In addition, the paper also provides the reader with a detailed evaluation of events stakeholder management.
Many countries around the globe have seen growth in their events industries with the industry contributing handsomely to the respective country’s Growth Domestic Product (GDP). An event is a short-term organisational phenomenon that is bounded both in space and time that features in a calendar on a regular basis (Smith, 2012). Despite the fact that events are temporary, Hede (2007) asserts that they are overseen by professionals that are well trained and operate in business networks that are very complex. Event managers always take into account the impacts associated with holding an event all through the planning process of the event as well as after the event. The minds of the policy makers and funding organisations are also taxed so as to justify whichever negative externalities and public spending associated with the event (Hede, 2007).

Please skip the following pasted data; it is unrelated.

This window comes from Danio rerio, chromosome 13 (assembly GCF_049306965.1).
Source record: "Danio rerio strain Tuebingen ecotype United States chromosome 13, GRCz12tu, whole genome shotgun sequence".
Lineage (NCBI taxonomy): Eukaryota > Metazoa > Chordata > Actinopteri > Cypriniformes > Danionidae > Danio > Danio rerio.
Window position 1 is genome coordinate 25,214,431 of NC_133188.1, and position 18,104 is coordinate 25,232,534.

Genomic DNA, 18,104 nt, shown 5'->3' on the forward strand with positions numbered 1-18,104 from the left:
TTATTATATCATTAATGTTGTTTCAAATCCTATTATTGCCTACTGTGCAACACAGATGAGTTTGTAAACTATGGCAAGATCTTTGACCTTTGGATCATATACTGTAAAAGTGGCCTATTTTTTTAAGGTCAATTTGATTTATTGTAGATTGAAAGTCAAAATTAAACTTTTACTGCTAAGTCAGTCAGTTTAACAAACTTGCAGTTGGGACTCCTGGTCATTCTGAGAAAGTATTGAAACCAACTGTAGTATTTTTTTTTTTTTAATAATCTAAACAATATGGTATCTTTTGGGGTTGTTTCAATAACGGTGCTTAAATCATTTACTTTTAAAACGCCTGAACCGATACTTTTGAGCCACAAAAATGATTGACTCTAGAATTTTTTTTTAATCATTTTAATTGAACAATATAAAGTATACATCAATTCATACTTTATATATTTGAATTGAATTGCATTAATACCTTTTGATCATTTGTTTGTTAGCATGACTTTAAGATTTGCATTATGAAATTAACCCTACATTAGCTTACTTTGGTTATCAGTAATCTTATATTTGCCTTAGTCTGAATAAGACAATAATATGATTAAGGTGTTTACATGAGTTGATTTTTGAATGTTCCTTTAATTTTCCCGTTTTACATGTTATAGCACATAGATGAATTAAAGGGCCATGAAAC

The study of the impacts of events in the present world has been driven by the need to evaluate the negative and positive impacts holding events has, justification of public spending on events as well as leveraging the best probable gains for the hosting community, usually referred to as legacy. Today, Conway (2009) argues that literature regarding event impacts is limited due to the fact that events are often one-offs hence developing a concrete body evidencing the same has been slow. There has been a tendency to predict the economic impacts of events rather than analyse the impacts after the occurrence of the event. As a result, there are a number of claims to certain economic impact studies as well as methodologies. Furthermore, these studies and methodologies provide very little or no detail regarding the negative impacts of holding events as well as their unevenly distributed benefits in the society or